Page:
Federalist Society podcast on using acquitted conduct at sentencing

A couple of weeks ago, Professor Doug Berman posted over at his Sentencing Law and Policy Blog about the sentencing of Antwuan Ball.  The D.C. Circuit concluded that the district court could properly consider evidence that Ball had run a drug conspiracy, even though the jury had acquitted Ball of running that conspiracy and instead had convicted him only on only a single, hand-to-hand drug distribution count.  Professor Berman criticized the D.C. Circuit’s approach and I blogged in defense of it.  Will Baude weighed in on the issue as well.

If you are interested in the subject, on Thursday, the Federalist Society sponsored a podcast debate between Professor Berman and me.  The link for the hour-long debate is found here.  During the debate, Professor Berman indicated that he will be filing an amicus brief supporting Ball’s Supreme  Court cert petition, so the Supreme Court will have a chance to pass on these issues soon.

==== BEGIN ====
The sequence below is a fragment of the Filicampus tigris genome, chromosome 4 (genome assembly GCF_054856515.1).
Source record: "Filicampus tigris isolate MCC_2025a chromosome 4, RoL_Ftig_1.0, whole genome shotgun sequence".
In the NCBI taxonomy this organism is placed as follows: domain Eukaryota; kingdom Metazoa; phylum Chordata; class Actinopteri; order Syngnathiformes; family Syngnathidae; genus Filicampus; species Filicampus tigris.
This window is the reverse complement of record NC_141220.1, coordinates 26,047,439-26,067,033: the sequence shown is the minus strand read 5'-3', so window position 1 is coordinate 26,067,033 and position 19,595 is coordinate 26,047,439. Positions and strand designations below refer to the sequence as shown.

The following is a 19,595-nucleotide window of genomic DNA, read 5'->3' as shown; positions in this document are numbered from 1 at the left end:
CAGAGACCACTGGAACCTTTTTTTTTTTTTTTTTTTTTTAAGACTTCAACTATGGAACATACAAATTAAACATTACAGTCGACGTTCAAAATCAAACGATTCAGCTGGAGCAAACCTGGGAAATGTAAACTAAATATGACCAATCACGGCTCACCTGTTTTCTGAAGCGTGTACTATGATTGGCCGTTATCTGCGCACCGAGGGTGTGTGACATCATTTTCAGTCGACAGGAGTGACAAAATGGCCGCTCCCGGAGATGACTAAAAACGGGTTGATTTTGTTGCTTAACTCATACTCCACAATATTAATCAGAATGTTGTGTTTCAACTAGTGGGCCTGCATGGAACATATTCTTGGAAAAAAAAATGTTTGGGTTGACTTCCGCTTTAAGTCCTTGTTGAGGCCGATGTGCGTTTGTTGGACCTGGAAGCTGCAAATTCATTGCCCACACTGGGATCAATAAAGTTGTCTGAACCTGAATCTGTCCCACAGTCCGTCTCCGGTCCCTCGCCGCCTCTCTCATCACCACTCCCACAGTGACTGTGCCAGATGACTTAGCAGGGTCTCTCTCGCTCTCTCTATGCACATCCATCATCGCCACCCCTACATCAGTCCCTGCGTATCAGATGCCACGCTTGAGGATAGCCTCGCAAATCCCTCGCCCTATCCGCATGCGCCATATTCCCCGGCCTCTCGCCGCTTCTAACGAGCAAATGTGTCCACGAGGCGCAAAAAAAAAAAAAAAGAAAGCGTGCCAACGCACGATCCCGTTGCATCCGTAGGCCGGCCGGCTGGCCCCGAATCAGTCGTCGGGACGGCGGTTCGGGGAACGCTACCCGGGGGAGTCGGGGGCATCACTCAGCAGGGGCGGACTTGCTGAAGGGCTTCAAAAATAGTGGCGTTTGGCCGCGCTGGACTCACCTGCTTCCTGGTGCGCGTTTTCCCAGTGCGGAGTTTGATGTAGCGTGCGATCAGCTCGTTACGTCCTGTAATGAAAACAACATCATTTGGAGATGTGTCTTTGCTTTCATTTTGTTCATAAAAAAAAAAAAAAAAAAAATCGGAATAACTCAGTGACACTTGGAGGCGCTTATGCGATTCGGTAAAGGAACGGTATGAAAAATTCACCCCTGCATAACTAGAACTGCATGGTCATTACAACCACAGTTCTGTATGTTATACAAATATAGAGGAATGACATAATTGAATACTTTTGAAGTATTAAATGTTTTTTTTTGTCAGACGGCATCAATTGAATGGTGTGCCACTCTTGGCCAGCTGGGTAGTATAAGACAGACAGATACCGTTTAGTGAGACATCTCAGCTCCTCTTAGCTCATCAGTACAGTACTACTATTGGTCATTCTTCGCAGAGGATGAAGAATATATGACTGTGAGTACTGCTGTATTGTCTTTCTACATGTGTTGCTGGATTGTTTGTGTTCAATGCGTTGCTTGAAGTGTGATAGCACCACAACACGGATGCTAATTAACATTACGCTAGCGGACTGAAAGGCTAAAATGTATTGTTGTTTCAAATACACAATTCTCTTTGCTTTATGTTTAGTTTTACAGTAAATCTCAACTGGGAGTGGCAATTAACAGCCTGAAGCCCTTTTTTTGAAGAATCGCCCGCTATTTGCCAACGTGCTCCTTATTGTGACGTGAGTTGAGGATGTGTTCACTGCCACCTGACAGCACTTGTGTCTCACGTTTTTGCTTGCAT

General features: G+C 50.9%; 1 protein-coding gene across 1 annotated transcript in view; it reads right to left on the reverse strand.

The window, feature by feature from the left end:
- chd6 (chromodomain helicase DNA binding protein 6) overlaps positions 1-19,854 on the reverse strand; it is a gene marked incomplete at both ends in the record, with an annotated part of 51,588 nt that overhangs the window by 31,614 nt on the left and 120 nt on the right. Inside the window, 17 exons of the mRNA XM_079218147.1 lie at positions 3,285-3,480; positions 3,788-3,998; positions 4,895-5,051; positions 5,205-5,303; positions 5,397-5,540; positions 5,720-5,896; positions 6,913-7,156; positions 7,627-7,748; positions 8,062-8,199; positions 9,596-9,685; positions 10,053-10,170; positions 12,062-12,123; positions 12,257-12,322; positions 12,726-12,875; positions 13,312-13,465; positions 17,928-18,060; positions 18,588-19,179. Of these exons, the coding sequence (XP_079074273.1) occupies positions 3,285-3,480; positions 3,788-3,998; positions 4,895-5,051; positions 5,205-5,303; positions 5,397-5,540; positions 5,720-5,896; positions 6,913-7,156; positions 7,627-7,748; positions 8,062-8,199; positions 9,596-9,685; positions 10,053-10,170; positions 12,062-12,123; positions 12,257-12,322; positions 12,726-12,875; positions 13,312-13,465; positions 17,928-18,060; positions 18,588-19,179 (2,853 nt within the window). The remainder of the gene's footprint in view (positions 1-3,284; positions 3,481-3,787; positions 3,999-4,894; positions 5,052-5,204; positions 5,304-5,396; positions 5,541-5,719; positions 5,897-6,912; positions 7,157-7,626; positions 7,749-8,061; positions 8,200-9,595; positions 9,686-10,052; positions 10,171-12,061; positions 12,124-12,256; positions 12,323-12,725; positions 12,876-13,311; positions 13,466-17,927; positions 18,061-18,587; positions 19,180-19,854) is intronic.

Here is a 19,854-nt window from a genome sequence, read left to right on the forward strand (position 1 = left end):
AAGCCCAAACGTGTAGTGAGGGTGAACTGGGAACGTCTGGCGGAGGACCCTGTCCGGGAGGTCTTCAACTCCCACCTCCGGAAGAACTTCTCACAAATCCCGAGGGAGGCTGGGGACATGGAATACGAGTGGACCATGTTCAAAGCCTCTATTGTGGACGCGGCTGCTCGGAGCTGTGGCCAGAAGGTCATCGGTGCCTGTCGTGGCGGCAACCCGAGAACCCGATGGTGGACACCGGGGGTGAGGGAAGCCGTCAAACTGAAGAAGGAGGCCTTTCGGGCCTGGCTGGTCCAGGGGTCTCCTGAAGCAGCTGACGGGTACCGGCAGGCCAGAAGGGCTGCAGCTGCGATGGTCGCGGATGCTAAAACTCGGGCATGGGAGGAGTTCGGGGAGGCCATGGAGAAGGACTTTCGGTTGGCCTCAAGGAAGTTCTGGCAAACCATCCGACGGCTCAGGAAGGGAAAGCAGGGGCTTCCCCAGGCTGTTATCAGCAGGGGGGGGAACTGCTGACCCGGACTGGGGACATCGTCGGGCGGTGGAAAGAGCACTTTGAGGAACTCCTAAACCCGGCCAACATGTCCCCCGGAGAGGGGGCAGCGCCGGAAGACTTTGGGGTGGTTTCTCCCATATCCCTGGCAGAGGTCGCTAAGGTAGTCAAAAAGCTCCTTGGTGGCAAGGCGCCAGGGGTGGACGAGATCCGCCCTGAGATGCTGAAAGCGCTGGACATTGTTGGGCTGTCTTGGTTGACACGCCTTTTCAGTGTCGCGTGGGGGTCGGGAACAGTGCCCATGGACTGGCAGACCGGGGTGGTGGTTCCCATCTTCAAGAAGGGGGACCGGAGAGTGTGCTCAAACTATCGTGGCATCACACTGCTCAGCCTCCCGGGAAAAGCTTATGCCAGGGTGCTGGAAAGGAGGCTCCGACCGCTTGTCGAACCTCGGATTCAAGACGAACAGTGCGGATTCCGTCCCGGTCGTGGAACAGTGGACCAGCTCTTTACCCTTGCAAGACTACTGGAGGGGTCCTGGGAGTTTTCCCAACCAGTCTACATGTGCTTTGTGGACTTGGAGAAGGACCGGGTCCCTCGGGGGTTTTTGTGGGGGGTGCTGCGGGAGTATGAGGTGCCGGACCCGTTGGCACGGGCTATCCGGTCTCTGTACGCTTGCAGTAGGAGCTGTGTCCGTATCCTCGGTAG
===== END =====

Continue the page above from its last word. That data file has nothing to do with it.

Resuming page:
Paul G. Cassell teaches criminal law, criminal procedure, and crime victims' rights at the S.J. Quinney College of Law at the University of Utah. He also served as a U.S. District Court Judge for the District of Utah from 2002 to 2007.

opinions

volokh-conspiracy

Success! Check your inbox for details. You might also like:

Please enter a valid email address

See all newsletters

Comments
Show Comments

Sign up for email updates from the "Confronting the Caliphate" series.

You have signed up for the "Confronting the Caliphate" series.

Thank you for signing up
You'll receive e-mail when new stories are published in this series.
Most Read National

opinions

volokh-conspiracy

Success! Check your inbox for details.

See all newsletters

Next Story
David Kopel · April 18, 2014